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Flash Review 1, 8-28:
Misfits for Outcasts
Dance and Theater in Small Corners
By Susan Yung
Copyright 2000 Susan Yung
The New York culture
scene in late August is a reflection of the city as a whole, where
-- according to yesterday's New York Times -- all the bigshots have
gone fishin', leaving only the misfits to entertain the outcasts.
Happily, this outcast found some intriguing events presented by
misfits in some unpredictable spots, even by Fringe Festival standards.
Friday night, I found
myself accompanying a friend to a show (not in the Fringe NYC Festival)
about which I knew next to nothing and so carried no preconceptions,
though I did expect it to involve a black-box theater with no fire
egress. We zeroed in on the West 104th St. venue, a charming courtyard
garden; the stage was little more than a small platform, the dressing
rooms small domed tents, and the orchestra and lighting crew were
director Henry William Oelkers, who played the flute and follow-spotlit
the actors with a flashlight. A local troupe called The Play's the
Thing performed "A Night in Elsinore," a takeoff on "Hamlet" by
Richard Nathan. While the non-stop jokes and wordplay sometimes
drew groans amidst the guffaws from the standing-room only audience,
the resourceful company could bottle and sell its enthusiasm. The
outdoor setting felt like it may have been close in spirit to original
productions of Shakespeare's work, and the night itself was intoxicating
-- starlit, cool, transcendent.
The next night brought
"Sommerfrische" by tanztheater homunculus, cited in press material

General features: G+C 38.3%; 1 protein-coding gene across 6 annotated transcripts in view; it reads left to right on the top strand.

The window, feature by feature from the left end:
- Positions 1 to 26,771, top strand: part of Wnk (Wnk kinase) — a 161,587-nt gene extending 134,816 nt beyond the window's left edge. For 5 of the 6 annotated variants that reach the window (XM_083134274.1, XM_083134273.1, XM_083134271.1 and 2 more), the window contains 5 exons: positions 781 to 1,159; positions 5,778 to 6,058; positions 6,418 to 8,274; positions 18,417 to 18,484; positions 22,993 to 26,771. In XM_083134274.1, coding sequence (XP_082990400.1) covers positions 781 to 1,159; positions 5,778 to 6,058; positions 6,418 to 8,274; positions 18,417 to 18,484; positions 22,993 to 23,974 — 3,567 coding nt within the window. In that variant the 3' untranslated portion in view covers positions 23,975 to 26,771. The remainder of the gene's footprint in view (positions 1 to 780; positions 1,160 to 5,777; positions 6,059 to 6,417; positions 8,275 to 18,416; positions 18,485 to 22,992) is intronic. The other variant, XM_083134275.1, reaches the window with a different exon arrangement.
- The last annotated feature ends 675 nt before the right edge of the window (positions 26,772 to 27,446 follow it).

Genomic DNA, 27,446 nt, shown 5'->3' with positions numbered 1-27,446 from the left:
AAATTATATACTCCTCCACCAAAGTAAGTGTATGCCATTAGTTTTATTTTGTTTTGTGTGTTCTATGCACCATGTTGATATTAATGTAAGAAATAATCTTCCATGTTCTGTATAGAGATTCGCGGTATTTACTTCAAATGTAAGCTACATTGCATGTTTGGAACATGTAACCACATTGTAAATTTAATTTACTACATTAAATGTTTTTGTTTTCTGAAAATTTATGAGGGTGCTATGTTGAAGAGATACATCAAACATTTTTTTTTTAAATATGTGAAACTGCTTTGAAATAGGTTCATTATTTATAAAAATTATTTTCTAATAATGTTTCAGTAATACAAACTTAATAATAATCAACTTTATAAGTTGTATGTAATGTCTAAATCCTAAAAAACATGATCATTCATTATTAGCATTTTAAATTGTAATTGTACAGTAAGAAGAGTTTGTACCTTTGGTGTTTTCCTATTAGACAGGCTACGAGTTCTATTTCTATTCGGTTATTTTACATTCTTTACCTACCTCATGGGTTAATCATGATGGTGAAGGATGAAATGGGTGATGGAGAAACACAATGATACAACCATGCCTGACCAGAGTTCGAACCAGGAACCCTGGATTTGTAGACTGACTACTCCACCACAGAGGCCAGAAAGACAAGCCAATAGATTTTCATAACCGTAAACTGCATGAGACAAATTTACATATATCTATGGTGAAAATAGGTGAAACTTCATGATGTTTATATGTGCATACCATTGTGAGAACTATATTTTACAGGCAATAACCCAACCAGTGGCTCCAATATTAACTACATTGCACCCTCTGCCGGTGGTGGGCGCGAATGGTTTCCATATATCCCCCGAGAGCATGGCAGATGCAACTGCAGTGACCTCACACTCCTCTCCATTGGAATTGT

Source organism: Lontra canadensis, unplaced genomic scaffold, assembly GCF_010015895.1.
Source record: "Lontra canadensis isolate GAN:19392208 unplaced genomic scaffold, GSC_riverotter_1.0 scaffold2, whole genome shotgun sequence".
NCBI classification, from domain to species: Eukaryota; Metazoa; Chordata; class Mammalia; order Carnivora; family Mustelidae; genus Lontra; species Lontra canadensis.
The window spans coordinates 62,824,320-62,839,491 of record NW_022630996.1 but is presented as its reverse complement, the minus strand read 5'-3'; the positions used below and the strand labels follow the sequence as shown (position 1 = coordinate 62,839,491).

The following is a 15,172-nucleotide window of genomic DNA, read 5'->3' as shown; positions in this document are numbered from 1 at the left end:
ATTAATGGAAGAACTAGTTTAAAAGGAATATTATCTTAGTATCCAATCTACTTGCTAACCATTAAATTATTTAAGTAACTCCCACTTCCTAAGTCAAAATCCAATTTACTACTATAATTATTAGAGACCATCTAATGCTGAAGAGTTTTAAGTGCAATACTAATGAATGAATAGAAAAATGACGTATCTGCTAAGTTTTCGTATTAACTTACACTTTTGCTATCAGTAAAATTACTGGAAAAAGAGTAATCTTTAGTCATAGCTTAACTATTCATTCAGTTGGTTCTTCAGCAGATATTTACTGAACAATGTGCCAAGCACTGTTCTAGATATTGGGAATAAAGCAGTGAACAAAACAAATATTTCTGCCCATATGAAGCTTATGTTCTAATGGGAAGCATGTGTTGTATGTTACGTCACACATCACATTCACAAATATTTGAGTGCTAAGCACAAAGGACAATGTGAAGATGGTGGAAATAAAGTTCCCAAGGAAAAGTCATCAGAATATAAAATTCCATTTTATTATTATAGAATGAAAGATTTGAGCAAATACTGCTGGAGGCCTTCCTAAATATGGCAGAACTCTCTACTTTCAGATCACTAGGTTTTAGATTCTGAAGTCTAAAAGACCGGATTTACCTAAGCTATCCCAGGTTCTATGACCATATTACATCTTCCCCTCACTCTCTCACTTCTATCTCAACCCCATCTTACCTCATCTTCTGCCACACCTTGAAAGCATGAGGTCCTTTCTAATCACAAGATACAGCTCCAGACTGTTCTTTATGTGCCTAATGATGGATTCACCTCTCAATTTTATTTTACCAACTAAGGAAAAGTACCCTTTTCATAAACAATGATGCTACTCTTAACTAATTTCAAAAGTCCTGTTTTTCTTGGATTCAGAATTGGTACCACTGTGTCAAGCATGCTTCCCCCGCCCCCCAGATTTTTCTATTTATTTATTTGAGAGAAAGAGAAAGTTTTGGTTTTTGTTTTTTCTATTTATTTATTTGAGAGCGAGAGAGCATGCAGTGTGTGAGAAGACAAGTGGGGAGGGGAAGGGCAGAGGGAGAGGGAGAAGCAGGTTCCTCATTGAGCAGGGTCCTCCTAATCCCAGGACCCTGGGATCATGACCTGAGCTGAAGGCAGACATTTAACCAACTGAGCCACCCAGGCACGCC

as a leading contemporary dance company in Austria, with choreography
by Manfred Aichinger and direction by Gunther Mortl. The Harry du
Jur Playhouse seemed an unlikely setting for a group billed as contemporary:
it's a beautifully restored gem with a small proscenium stage. But
when a family of four straight out of "The Sound of Music" came
barging through the side doors, picking their way through the audience
with their laden picnic baskets, it seemed a perfect fit.
Over the next hour, we
watched the perfect nuclear family detonate, and the explication,
through dance, of each member gave us remarkably probing insight
into the individuals behind their facades. Prim mother lets her
hair down, dutiful father drinks heavily and chases skirts, and
so on. The hammy play-acting gave way to sections of contemporary
dance which made ample use of incorporated gestures, shooting arms
punctuated with surprised hands, and shimmying shoulders and heads.
The show's form alluded to operetta and while music by Lehar and
Strauss provided a soundtrack, the dances succeeded in narrating
the work the way songs do in a musical. Though the genres in theory
are conceptually at odds, one balanced the other effectively.
The premise of a family
on vacation is a useful parable for the political and sociological
climate in Austria. Enforced frivolity masks the underlying cutthroatedness
lying beneath even the most banal of activities, like sunbathing
or wood chopping. A stroll (well, march) through the countryside
could not be dampened by stinging insects and tumbles off the path.
Two of the most touching dances involved the son, who discovers
sweet, comforting companionship in a bird. Later, as he and his
sister sought solace in one another from their parents' abandonment,
a simple, slow dance clearly conveyed the situation, without sentimentality.
They linked arms, walked together, knocked heads, and sunk to the
ground in resignation.
As another branch of
the tree that is European dance theater, tanztheater homunculus
has cultivated, at least with "Sommerfrische," a light-hearted,
humorous way of treating darker subject matter. Now if only the
Fringe Festival could somehow find a way, by curating or scheduling,
to draw a larger audience than the meager band of misfits that included
The cast of "Sommerfrische"
included Elena Chovanec, Alexander Fend, Karin Kassal, Ingrid Kellner,
Gisa Schafzahl, Karin Steinbrugger, Max Steiner, Andrea Stotter,
and Susi Wisiak.
For more information
on the company, visit its
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